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[Online Event] Continuity and Change in U.S. Foreign Policy in the Persian Gulf Under the Biden Presidency


Mehran Kamrava is a Professor of Government at Georgetown University Qatar. He is the author of a number of journal articles and books, including, most recently, A Concise History of Revolution (Cambridge University Press, 2020); Troubled Waters: Insecurity in the Persian Gulf (Cornell University Press, 2018); Inside the Arab State (Oxford University Press, 2018); The Impossibility of Palestine: History, Geography, and the Road Ahead (Yale University Press, 2016); Qatar: Small State, Big Politics (Cornell University Press, 2015); The Modern Middle East: A Political History since the First World War, 3rd ed. (University of California Press, 2013); and Iran’s Intellectual Revolution (Cambridge University Press, 2008). Kamrava is the Series Editor for the "Contemporary Issues in the Middle East" series of Syracuse University Press, and the "Iran and the World" series at Hurst Publishers and Oxford University Press.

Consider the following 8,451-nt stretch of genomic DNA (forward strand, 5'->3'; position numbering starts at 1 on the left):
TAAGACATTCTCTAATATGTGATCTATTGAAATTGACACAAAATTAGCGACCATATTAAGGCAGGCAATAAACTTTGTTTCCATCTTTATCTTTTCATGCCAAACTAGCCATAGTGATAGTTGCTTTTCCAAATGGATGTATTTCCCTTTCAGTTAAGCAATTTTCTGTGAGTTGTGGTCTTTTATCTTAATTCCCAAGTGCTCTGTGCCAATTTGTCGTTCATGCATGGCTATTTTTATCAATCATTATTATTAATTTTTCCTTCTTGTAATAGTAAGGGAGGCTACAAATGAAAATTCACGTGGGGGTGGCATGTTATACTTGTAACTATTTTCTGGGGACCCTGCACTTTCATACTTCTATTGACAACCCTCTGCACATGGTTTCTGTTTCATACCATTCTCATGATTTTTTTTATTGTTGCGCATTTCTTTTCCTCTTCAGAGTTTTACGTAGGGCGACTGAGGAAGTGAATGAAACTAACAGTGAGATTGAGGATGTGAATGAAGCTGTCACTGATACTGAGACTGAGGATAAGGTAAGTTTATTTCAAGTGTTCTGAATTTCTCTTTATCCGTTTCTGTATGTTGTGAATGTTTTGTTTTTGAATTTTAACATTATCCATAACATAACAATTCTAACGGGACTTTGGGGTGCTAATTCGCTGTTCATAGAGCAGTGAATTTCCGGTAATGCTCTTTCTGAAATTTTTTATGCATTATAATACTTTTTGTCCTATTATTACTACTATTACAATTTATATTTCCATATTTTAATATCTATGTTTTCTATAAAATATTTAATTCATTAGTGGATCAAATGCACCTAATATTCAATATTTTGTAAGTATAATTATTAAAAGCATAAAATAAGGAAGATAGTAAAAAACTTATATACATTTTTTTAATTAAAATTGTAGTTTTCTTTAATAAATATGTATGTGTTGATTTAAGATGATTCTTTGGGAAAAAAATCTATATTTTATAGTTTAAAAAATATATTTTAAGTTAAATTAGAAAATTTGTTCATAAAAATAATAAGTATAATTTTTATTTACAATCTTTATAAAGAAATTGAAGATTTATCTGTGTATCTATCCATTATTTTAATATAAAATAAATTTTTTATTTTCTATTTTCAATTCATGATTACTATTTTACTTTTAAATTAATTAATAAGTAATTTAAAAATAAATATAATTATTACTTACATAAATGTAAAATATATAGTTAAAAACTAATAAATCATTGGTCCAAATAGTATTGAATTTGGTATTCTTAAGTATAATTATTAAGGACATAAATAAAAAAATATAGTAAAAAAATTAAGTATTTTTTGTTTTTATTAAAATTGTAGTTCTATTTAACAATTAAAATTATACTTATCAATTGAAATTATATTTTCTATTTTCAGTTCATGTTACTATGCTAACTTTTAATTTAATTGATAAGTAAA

Although presidential foreign policy doctrines take some time to take shape, “the Biden Doctrine” has been quick to form. This emerging doctrine has six main principles: more restrained use of American military force; China as America’s existential competitor; Russia as a disrupter; Iran and North Korea as nuclear proliferators; cyber threats as ever-evolving; and, terrorism as spreading far beyond Afghanistan. Although the accent and emphasis of American foreign and security policies in the Persian Gulf have seen some modifications from the Trump presidency, America’s overall posture in the region has not changed. The main security issues in the Persian Gulf, and developments arising out of them, have not changed either. For the foreseeable future, the primary security issues in the Persian Gulf are likely to include continued US military presence, resultant continued psychological dependence on the US, mistrust, and fear of the regional Arab states toward Iran, declining significance of the GCC as multilateral security and cooperation forum, and a continued absence of Russian and Chinese military presence in the Persian Gulf’s shallow waters. All this amounts to a continuation of American military and security presence in the Persian Gulf as it has evolved since the Nixon presidency.

Wednesday, January 26, 2022
12:00pm - 1:00pm

Registration is required. There are 64 seats available.

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